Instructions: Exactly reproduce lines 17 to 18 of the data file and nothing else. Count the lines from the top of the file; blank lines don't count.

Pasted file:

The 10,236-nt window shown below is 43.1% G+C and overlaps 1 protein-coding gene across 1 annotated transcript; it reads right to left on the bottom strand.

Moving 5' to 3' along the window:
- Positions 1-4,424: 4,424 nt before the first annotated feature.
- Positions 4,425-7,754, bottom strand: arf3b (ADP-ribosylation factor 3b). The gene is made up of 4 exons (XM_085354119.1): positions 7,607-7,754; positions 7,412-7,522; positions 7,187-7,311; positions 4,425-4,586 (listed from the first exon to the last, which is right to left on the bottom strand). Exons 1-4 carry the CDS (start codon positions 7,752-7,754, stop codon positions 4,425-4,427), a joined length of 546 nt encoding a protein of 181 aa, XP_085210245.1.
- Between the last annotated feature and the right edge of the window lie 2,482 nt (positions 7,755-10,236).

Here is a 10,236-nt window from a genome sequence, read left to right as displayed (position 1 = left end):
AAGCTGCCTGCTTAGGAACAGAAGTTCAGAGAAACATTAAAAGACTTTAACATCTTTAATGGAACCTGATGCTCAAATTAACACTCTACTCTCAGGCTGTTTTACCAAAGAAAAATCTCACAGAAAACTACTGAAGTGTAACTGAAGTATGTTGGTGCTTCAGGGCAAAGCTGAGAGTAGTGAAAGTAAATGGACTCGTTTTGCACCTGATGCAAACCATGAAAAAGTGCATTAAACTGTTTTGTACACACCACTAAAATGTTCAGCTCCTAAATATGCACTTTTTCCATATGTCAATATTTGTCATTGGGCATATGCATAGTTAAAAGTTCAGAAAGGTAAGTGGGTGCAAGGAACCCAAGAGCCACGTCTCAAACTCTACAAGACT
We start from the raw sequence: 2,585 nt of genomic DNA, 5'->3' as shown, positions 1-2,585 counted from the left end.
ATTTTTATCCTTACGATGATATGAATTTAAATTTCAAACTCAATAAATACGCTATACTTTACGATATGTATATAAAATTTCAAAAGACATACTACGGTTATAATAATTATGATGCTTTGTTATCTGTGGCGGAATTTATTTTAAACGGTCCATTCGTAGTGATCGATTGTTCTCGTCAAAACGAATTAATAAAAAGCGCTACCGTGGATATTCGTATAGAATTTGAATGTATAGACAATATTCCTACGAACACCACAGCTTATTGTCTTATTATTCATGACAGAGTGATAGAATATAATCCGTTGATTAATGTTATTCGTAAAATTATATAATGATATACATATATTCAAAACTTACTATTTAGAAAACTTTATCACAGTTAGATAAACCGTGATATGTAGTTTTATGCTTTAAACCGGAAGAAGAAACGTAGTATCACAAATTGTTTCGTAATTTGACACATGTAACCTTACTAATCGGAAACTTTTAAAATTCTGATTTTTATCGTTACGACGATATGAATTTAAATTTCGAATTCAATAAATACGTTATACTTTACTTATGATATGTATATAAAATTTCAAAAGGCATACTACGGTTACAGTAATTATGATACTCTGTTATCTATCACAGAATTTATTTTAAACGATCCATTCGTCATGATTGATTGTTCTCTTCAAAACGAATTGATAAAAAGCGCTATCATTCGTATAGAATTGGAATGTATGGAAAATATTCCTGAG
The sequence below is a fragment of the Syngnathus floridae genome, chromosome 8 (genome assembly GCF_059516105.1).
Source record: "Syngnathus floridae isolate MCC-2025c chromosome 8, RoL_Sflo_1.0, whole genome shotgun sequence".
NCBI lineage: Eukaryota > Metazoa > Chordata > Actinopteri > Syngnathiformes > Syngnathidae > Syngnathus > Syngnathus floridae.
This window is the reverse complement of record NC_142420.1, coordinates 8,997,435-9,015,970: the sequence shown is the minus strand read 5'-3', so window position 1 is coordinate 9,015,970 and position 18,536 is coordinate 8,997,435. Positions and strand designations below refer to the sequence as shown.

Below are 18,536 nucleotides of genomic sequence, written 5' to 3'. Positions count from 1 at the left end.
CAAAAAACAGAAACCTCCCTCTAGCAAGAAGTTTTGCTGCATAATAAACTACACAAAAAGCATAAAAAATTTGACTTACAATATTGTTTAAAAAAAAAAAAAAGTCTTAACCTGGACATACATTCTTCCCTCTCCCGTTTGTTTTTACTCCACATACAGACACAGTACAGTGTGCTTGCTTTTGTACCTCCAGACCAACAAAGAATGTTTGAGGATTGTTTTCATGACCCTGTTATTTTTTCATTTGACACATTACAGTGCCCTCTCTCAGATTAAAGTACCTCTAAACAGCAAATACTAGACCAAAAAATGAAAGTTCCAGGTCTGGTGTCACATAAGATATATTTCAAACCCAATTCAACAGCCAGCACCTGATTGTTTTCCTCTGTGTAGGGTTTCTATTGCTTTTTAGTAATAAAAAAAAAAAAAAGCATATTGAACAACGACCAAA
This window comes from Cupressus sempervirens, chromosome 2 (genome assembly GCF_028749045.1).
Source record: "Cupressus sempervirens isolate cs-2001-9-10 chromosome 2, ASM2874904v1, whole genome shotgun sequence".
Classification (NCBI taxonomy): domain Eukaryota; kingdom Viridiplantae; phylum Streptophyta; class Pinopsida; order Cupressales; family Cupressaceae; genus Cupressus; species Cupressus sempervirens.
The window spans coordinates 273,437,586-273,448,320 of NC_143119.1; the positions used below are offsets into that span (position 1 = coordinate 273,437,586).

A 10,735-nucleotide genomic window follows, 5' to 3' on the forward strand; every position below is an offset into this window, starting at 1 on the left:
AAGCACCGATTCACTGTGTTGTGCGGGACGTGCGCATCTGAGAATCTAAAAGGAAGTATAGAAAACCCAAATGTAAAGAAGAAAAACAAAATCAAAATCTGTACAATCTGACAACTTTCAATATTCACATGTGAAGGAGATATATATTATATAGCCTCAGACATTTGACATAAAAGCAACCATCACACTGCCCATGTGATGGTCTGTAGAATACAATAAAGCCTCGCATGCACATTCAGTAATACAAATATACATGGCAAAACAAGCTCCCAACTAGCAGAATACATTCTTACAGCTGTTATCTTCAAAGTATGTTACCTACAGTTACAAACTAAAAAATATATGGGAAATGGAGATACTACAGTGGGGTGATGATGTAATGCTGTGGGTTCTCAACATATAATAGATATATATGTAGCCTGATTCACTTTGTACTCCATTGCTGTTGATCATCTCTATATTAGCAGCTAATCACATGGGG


Source record: "Cupressus sempervirens isolate cs-2001-9-10 chromosome 2, ASM2874904v1, whole genome shotgun sequence".
Classification (NCBI taxonomy): domain Eukaryota; kingdom Viridiplantae; phylum Streptophyta; class Pinopsida; order Cupressales; family Cupressaceae; genus Cupressus; species Cupressus sempervirens.